Biden’s Policy on China: Expectations versus Reality

(Photo: Al Jazeera)

By Zara Berry – Contributor

The election of Joe Biden brought a flurry of predictions of what his policies would be and particularly what direction he would take US foreign policy in after the major changes made by his predecessor. One of the main questions asked was how he would deal with China, the new second superpower. His predecessors had taken wildly different approaches to this issue; Obama was relatively friendly towards the rising power, while Trump was openly combative and even started a trade war with China. It was widely predicted that Biden would seek a middle ground between these two approaches, seeking to work with China on key global issues such as climate change, but balancing this with attempts to contain China’s attempts to increase its power. However, his actual policies so far have not exactly followed this prediction, but the general schema is the same, although it must be mentioned that we are less than six months into his term so his policies may not yet be fully developed or implemented.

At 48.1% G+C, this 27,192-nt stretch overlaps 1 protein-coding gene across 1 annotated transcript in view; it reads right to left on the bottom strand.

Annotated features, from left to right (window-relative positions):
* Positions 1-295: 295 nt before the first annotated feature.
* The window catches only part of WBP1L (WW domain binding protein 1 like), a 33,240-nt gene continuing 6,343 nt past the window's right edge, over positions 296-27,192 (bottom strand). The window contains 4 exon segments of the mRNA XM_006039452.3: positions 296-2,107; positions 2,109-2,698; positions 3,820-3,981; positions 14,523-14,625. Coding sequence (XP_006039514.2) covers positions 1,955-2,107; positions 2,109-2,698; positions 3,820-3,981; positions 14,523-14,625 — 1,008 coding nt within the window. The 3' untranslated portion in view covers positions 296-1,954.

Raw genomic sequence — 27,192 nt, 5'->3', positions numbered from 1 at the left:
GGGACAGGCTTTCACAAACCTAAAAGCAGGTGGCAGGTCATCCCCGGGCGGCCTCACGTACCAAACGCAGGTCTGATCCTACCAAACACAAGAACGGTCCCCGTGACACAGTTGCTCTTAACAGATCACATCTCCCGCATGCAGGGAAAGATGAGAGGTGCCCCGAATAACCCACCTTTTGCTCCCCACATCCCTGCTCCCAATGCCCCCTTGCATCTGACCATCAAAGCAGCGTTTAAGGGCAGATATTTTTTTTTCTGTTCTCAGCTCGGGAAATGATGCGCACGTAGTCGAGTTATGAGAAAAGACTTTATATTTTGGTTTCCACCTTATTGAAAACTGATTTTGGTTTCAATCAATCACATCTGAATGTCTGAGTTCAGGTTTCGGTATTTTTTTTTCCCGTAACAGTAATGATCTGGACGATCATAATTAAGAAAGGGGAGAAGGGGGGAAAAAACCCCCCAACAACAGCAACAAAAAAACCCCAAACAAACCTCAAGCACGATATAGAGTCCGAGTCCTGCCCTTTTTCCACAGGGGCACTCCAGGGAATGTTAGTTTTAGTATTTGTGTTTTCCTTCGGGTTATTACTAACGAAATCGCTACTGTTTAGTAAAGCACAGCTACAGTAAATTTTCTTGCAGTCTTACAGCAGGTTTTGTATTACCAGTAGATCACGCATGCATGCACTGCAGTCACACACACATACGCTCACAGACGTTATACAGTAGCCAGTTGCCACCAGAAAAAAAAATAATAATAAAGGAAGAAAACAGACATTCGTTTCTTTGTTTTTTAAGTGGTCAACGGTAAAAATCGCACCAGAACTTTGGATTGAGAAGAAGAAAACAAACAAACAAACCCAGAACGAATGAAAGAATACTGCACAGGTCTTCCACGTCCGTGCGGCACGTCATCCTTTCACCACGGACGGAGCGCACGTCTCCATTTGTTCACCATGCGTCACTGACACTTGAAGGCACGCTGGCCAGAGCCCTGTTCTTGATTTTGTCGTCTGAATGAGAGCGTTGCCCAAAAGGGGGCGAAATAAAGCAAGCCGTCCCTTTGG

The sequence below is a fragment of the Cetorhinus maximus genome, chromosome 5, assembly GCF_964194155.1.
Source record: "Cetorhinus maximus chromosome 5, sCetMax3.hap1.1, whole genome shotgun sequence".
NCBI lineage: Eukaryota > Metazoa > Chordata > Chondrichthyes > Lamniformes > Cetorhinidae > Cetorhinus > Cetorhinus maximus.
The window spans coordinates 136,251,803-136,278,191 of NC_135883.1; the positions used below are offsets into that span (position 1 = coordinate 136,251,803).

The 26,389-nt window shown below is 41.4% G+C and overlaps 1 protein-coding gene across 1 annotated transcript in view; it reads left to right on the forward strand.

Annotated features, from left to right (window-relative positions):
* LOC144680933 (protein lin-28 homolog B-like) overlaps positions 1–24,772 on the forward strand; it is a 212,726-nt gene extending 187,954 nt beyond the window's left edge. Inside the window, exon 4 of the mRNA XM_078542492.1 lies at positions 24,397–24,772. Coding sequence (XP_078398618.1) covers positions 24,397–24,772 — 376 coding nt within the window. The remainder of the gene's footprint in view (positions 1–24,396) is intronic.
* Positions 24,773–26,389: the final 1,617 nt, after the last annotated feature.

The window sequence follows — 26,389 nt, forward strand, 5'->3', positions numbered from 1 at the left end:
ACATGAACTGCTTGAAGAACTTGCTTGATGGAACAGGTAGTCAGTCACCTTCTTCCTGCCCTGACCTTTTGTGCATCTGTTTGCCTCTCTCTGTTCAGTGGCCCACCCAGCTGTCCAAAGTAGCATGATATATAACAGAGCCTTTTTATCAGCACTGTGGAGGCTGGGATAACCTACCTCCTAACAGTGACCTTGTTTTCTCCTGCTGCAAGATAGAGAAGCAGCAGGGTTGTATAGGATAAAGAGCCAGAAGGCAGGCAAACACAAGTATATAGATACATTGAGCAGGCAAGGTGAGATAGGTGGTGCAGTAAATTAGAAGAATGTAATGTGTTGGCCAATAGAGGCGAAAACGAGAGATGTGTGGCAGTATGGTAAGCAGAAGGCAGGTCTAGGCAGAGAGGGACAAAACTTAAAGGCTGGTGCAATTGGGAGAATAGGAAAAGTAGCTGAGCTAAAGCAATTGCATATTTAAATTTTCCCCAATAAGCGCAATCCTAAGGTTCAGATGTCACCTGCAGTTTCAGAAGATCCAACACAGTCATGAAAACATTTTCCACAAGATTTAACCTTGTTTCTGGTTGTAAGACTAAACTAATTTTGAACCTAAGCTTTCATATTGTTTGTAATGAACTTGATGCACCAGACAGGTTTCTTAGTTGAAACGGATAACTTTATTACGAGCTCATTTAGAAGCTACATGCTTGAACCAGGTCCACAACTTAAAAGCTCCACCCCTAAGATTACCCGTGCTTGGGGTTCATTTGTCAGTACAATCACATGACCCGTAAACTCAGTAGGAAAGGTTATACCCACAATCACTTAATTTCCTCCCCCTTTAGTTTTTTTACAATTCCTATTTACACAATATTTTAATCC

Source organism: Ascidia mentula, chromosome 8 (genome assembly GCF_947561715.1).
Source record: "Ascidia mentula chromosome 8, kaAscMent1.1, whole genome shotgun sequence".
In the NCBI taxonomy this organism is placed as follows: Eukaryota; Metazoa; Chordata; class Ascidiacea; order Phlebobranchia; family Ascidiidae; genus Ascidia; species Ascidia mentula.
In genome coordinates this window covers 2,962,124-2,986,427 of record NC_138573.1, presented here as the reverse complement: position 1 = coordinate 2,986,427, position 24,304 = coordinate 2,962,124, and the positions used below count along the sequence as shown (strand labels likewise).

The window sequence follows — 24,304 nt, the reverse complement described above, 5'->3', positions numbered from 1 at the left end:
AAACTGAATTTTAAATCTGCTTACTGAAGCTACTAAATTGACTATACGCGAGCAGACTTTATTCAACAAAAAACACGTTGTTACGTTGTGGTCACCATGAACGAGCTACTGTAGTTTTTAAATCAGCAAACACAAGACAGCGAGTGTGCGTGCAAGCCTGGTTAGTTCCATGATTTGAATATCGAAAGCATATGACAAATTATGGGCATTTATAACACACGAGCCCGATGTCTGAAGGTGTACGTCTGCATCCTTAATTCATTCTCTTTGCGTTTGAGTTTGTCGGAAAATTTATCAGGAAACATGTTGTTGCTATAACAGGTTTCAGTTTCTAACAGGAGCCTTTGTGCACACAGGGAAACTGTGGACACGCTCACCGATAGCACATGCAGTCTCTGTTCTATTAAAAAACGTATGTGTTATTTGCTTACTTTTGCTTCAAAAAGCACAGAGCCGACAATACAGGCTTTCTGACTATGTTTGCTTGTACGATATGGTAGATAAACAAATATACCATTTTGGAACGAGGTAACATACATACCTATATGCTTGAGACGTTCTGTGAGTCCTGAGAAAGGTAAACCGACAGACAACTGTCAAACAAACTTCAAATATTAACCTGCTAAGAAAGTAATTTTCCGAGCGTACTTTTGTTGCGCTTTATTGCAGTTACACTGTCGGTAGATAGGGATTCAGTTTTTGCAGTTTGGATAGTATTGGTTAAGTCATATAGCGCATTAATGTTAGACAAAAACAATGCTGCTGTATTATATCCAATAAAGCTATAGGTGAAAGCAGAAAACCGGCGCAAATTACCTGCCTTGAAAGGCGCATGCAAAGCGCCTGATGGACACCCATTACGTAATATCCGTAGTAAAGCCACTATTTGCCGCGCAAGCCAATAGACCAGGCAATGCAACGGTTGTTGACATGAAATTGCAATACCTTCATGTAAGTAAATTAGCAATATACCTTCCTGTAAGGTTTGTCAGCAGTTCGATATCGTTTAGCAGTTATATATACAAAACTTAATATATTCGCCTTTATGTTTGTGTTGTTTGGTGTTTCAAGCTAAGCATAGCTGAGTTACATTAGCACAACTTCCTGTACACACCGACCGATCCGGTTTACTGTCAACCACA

While Biden was vice-president, he was very much involved in the conciliatory strategy displayed by the Obama administration. He met Xi Jinping and generally displayed a quite open attitude to China. That is has changed. A new more hawkish and competitive consensus has gripped Washington, it is a bipartisan one and views China not as a prospective ally but as a rival. This new perception of China is perhaps one of the most significant legacies of Donald Trump. Based on this most pundits predicted a shift to greater hostility from Biden, but one that uses different, more subtle tactics compared to Trump’s very public confrontational strategy. For example, many predicted that Biden would seek to utilise America’s allies to a much greater extent. The Quad (comprising of America, India, Australia, and Japan) was held up as a very likely candidate for this increased emphasis on allies. This exercise of soft power and influence was held up as a likely path as it fulfils the main tenet of current thinking on China in the US, containing China, by creating a web of strong allies to restrict China while avoiding direct confrontation which could escalate and could have very severe consequences for the US and China. Another likely path for the Biden administration was thought to be seeking to work with China on global issues, particularly climate change. This has already been demonstrated to be a key issue for Biden, with him appointing a special climate envoy – John Kerry. As China is one of the largest greenhouse gas emitters in the world it is essential to work with it in regard to global climate policy, therefore this was a popular prediction. Overall though the general consensus was that in regard to China the Biden administration would seek to work with them on some issues, but that the world could expect a frostier, more competition-oriented approach from the Biden administration, as demonstrated by the views expressed by Antony Blinken and Jake Sullivan before their appointments as Secretary of State and National Security Advisor. However, it was also widely agreed that more emphasis would be placed on cultivating allies rather than direct competition.